June reports the winery is welcoming many new guests from population hubs in Northern and Southern California who are traveling by car to vacation on the Central Coast. Locals and visitors alike are “looking for normalcy” and she feels that the relaxed atmosphere of tasting wine in a beautiful garden patio is greatly appreciated. She remarks, “We are grateful we renovated,” and because of thoughtful pre-pandemic design they are well-positioned to adapt to pandemic constraints.

Damian Grindley of Brecon Estate also had to rethink the outdoor table layout for tastings and reservations and has seen similar success. Surprisingly, he had considered moving to reservations-only prior to COVID-19. The requirement forced Brecon Estate into a reservation system early but with little pushback. He correlates reservations with better customer satisfaction because of a more controllable experience with adequate staffing to the reservation load. Satisfied customers will buy more wine.

The “relaxed Central Coast” vibe of Brecon Estate draws in locals and visitors with the goal of making customers feel welcome and comfortable. As far as the winery renovation and landscape built in the last six years, he says, “we almost could not have designed it better.” The comfortable outdoor spaces and detached outdoor restroom building worked out particularly well for COVID-19 restrictions.

With the respite wineries provide, demand for outdoor tasting room space will continue into the winter. Tolosa Winery has extended their outdoor tasting room season using tents for weather protection. Brecon has room for tents but is considering alternative layouts for patio design with tents in mind. A couple of feet one way or the other can make the difference for a great fit.

With outdoor tasting areas at a premium, savvy wineries will put thought into providing comfortable usable spaces for winter weather.

Here are five tips for wineries that are thinking of renovating their tasting room landscapes to accommodate customers looking for a great experience.

Meet the Team: Jill Bleher

Meet the Team: Jill Bleher

For November we are highlighting landscape designer Jill Bleher, who has been with Madrone for nine glorious months. She says one of her favorite things about working at Madrone is the positive team energy. We feel the same way about you, Jill – we’re so glad you joined our team!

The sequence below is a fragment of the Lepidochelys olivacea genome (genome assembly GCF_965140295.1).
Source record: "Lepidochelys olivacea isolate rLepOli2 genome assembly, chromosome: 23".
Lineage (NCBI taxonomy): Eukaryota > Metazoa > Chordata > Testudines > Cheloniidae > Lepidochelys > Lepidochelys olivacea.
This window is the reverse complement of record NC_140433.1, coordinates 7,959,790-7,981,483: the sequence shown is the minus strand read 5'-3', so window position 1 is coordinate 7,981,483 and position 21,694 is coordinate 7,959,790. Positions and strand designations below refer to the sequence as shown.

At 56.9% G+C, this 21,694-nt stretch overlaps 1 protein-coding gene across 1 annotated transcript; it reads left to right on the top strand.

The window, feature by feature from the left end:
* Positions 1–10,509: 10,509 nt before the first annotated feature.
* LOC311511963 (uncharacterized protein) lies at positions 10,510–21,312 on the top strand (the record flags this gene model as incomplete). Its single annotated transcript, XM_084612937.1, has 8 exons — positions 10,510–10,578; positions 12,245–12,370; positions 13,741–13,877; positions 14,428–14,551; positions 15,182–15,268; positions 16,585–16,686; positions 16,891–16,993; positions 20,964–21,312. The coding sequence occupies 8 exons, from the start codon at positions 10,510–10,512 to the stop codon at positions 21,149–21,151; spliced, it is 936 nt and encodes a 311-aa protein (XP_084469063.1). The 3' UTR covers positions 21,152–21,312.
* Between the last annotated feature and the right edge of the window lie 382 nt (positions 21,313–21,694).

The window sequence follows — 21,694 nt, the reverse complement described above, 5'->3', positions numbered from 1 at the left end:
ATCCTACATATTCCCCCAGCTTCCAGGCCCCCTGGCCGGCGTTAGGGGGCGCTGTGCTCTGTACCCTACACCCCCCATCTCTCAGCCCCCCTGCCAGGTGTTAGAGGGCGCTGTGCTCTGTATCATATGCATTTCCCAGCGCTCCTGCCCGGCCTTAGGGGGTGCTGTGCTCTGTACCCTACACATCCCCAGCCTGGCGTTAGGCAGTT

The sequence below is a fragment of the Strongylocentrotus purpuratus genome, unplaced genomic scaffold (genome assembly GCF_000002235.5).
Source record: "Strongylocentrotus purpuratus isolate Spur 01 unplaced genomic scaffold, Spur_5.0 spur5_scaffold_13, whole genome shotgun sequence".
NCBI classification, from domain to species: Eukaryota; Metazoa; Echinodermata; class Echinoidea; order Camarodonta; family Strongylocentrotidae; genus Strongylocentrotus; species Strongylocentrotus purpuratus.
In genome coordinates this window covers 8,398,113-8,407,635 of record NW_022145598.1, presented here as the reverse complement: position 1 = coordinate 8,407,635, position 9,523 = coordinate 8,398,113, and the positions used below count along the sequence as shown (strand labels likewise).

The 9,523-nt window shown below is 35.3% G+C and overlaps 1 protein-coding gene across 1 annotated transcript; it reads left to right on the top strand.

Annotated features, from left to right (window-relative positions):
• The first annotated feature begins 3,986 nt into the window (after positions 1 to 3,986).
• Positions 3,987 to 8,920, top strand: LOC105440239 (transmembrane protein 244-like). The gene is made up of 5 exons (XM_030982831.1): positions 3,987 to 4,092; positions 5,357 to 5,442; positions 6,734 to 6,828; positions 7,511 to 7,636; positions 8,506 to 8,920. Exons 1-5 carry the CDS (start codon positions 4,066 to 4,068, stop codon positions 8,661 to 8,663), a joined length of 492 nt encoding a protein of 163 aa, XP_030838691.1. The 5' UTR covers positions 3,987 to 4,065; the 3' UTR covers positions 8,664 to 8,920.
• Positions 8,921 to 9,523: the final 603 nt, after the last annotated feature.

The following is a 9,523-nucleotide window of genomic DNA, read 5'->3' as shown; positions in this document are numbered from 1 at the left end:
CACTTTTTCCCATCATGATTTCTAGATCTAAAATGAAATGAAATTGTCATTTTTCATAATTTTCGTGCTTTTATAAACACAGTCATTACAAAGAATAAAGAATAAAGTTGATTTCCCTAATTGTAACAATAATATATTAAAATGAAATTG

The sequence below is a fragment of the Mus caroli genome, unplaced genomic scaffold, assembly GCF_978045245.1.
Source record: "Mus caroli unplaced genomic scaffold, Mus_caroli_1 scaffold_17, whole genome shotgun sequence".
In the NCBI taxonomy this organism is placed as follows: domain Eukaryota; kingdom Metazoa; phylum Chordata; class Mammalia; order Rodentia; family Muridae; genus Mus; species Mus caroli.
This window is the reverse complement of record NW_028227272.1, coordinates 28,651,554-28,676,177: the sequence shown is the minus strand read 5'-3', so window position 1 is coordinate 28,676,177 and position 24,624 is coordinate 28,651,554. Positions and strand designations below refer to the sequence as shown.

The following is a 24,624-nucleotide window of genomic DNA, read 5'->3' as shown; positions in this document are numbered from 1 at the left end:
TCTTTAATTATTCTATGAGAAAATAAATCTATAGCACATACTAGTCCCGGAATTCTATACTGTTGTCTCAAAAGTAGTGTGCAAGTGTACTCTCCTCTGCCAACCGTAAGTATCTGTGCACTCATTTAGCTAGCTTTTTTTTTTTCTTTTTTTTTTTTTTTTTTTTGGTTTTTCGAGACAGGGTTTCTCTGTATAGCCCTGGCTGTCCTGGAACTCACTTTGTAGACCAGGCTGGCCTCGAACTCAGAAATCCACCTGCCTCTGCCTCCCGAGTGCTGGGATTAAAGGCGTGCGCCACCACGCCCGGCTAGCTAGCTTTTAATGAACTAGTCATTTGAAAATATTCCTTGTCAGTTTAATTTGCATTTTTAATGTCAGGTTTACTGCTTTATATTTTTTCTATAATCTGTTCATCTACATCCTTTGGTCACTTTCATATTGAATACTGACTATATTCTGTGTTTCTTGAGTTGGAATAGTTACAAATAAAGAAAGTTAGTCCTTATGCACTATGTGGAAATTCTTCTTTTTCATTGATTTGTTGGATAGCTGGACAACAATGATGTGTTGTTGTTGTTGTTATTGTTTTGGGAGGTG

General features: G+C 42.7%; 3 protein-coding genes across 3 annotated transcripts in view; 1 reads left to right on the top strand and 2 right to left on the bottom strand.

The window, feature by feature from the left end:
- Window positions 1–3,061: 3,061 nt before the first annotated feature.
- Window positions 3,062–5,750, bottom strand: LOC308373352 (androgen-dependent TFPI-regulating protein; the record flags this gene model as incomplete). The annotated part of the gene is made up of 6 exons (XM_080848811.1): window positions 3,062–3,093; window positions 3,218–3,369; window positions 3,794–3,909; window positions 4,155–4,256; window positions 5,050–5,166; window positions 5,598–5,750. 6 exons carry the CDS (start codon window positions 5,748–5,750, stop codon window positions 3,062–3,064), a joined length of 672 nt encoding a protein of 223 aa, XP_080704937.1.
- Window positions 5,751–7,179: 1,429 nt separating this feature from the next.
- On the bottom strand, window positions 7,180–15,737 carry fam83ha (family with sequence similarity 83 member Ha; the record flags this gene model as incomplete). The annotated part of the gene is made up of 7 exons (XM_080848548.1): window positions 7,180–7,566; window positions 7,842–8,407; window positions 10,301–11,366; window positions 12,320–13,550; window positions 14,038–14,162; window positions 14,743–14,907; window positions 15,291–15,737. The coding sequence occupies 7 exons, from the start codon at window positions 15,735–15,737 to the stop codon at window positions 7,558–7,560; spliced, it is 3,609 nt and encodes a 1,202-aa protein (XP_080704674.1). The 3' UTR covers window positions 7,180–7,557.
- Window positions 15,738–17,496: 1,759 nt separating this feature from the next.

What is your favorite thing about working at Madrone?

What I enjoy most about working at Madrone is the positive team energy and the fact that every day I get to work on interesting projects.

I really appreciate being able to bounce ideas off of my teammates. The feedback I receive from my managers and peers helps me to delve deeper into my designs and develop my ideas. Sometimes you just need someone else to look at a design in progress and question you or offer their opinion in order to arrive at the best possible solution for a space. This creative collaboration is my favorite thing about working at Madrone.

What is your favorite project that you’ve worked on and why?

I have enjoyed so many things about so many different projects, but my favorite projects are those that integrate old with new. I like the challenge of tying together existing features – especially those with history – with new aspects of a design, knitting it all together into a cohesive design.

One such project is a backyard in SLO. The property slopes steeply down to a creek and my first view of the site was just a sea of nasturtiums and weeds beneath ancient Sycamore trees. Cleanup of the site revealed several stone and mortar walls that spoke of the history of the place. These walls are featured in the new landscape, along with a new wall built to match the same rustic style. The design also blends in contemporary features such as poured in place concrete pavers of varying sizes and cable railing on the upper wood deck.